Diagnosed with MS at age 32 in 1980, Ed has written the “MS Wire” column for Multiple Sclerosis News Today since August 2016. He presents timely information on MS, blended with personal experiences. Before retiring from full-time work in 2012, Tobias spent more than four decades in broadcast and on-line newsrooms as a manager, reporter, and radio news anchor. He’s won several national broadcast awards. As an MS patient communicator, Ed consults with healthcare and social media companies. He’s the author of “We’re Not Drunk, We Have MS: A tool kit for people living with multiple sclerosis.” Ed and his wife split time between the Washington, D.C. suburbs and Florida’s Gulf Coast.
Diagnosed with MS at age 32 in 1980, Ed has written the “MS Wire” column for Multiple Sclerosis News Today since August 2016. He presents timely information on MS, blended with personal experiences. Before retiring from full-time work in 2012, Tobias spent more than four decades in broadcast and on-line newsrooms as a manager, reporter, and radio news anchor. He’s won several national broadcast awards. As an MS patient communicator, Ed consults with healthcare and social media companies. He’s the author of “We’re Not Drunk, We Have MS: A tool kit for people living with multiple sclerosis.” Ed and his wife split time between the Washington, D.C. suburbs and Florida’s Gulf Coast.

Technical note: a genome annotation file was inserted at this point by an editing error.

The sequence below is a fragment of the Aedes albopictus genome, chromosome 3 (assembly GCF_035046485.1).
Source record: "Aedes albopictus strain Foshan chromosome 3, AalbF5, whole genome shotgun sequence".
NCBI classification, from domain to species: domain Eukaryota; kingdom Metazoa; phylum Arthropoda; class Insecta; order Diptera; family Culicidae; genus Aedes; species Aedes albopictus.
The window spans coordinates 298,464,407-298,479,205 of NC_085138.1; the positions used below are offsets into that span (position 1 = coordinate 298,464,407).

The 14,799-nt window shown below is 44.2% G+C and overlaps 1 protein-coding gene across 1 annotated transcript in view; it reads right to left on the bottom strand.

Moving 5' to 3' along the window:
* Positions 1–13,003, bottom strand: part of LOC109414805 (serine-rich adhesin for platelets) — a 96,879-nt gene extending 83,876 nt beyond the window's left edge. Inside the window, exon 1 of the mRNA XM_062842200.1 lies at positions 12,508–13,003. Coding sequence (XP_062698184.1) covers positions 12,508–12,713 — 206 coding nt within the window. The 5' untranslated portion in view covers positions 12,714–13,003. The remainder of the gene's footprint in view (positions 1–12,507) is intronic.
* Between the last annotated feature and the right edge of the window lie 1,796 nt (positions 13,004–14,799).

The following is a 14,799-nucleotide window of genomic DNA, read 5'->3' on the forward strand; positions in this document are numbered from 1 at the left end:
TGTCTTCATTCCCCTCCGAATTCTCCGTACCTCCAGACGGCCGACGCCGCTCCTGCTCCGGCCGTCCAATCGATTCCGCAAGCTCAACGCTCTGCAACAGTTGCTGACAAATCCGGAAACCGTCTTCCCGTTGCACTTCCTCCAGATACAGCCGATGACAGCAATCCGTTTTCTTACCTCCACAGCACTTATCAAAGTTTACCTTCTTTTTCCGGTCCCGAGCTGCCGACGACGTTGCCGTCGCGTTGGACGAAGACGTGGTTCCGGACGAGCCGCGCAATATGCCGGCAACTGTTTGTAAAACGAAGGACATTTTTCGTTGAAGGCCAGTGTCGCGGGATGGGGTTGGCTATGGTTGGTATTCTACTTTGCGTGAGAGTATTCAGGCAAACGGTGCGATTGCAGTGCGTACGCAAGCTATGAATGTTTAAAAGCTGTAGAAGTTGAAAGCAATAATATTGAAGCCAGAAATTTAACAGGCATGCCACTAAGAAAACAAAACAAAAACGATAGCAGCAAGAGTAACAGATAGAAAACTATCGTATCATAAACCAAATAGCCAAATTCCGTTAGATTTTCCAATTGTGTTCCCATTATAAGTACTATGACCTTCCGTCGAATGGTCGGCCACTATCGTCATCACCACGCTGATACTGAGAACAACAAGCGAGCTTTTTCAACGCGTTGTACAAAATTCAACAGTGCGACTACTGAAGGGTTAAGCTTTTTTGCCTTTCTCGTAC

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  1. I’ve now had diagnosed MS for over 30 years. A little over 3 years ago I finally had the Botox injections for bladder control. WOW!!!! What a game changer. No more waking up every 45 minutes to go to the washroom at night, no more rushing for a washroom, no more ALWAYS finding out where the washrooms are whether that be in a restaurant, shopping mall, theatre or ANYWHERE we went. The utter urgency, frustration an embarrassment were gone. It took me several years to finally get up the nerve to have this procedure but I promise that my life has changed ever since and totally for the better. I had tried every possible drug out there but the side effects were brutal. No more waking up in the night to go to the washroom or trying to seek out the closest table to the washroom or wondering whether or not I should go to any and every washroom as I passed it.
    Totally recommend Botox if this issue is effecting your life.

  2. Mark says:

    I suffer from this badly … To reduce embarrassment I do the obvious things, namely drink less coffee, drink less going into evening. I also use a catheter.